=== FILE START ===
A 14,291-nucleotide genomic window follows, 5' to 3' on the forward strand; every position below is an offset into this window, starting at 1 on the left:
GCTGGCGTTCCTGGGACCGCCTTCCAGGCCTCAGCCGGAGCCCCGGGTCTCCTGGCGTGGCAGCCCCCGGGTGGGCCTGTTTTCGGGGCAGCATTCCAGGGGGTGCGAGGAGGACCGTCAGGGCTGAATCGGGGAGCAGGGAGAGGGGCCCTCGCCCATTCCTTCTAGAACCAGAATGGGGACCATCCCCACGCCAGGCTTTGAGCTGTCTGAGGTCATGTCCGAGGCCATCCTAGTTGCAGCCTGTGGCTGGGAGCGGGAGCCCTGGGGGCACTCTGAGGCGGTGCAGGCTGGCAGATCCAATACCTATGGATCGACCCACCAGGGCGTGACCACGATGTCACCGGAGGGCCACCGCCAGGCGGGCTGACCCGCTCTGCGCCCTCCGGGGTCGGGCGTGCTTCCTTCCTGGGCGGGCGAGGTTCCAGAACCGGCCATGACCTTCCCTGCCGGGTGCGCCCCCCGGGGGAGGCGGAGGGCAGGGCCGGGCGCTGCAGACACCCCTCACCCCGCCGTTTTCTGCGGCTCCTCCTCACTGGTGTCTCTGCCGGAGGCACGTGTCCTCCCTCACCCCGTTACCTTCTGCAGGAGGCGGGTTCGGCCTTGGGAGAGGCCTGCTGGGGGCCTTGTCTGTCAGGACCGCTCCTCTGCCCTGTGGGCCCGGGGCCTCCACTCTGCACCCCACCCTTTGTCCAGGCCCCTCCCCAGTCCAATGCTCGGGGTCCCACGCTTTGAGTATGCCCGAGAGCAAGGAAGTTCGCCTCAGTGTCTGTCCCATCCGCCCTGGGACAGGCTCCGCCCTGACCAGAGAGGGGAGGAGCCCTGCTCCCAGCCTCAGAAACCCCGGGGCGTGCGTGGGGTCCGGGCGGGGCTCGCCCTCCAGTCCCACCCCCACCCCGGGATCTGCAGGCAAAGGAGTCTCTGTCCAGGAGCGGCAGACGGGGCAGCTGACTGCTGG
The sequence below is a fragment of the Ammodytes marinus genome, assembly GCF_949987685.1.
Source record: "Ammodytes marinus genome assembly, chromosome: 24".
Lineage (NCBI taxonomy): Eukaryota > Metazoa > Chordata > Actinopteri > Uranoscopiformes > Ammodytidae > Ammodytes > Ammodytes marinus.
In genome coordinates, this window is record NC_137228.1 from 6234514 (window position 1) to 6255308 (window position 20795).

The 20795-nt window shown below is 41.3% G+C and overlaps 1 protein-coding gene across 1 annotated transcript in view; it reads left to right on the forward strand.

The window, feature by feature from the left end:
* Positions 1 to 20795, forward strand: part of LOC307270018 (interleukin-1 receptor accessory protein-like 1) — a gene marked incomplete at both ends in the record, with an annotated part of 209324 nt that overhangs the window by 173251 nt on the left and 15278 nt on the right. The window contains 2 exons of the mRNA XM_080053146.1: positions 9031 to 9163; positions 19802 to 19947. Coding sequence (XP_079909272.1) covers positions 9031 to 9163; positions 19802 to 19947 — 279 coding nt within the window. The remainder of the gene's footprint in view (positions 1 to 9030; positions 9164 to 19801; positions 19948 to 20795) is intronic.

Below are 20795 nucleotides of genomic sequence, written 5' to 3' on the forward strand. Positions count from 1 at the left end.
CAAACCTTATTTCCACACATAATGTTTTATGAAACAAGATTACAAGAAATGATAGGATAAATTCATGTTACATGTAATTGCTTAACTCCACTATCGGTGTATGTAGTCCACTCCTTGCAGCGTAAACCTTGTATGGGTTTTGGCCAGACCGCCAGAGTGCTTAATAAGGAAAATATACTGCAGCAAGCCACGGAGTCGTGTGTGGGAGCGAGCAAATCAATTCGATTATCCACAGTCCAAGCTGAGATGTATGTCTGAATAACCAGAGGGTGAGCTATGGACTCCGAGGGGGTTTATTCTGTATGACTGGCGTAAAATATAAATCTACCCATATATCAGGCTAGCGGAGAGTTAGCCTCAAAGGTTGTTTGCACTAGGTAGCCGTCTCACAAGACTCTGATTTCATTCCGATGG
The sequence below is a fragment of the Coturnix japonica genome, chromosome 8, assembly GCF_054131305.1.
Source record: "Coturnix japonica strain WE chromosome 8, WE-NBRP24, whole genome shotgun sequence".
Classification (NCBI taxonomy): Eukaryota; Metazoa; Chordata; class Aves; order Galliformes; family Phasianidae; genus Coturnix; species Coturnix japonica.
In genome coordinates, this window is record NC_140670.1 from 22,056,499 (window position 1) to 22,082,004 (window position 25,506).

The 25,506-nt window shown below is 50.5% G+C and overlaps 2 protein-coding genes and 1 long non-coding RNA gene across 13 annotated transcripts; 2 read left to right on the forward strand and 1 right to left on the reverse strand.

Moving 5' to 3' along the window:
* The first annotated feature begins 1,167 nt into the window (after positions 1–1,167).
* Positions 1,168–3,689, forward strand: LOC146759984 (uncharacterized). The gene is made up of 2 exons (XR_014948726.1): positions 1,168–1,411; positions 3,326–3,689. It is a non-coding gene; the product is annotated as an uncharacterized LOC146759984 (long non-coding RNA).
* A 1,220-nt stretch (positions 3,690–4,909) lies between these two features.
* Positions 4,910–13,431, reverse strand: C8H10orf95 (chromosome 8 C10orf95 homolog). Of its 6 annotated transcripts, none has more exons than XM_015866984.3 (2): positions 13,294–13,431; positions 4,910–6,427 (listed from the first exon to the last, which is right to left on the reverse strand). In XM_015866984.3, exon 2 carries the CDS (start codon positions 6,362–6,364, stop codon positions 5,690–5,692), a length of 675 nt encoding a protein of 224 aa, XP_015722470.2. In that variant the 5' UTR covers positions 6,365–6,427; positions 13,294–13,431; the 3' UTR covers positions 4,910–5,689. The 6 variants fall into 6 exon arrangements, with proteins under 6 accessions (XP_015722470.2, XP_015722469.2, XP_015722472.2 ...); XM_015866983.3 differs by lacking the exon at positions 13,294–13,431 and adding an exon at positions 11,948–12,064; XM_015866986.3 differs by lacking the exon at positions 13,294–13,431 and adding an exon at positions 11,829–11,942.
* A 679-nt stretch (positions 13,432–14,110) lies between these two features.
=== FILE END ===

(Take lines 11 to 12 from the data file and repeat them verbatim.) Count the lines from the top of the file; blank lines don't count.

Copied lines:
CAAACCTTATTTCCACACATAATGTTTTATGAAACAAGATTACAAGAAATGATAGGATAAATTCATGTTACATGTAATTGCTTAACTCCACTATCGGTGTATGTAGTCCACTCCTTGCAGCGTAAACCTTGTATGGGTTTTGGCCAGACCGCCAGAGTGCTTAATAAGGAAAATATACTGCAGCAAGCCACGGAGTCGTGTGTGGGAGCGAGCAAATCAATTCGATTATCCACAGTCCAAGCTGAGATGTATGTCTGAATAACCAGAGGGTGAGCTATGGACTCCGAGGGGGTTTATTCTGTATGACTGGCGTAAAATATAAATCTACCCATATATCAGGCTAGCGGAGAGTTAGCCTCAAAGGTTGTTTGCACTAGGTAGCCGTCTCACAAGACTCTGATTTCATTCCGATGG
The sequence below is a fragment of the Coturnix japonica genome, chromosome 8, assembly GCF_054131305.1.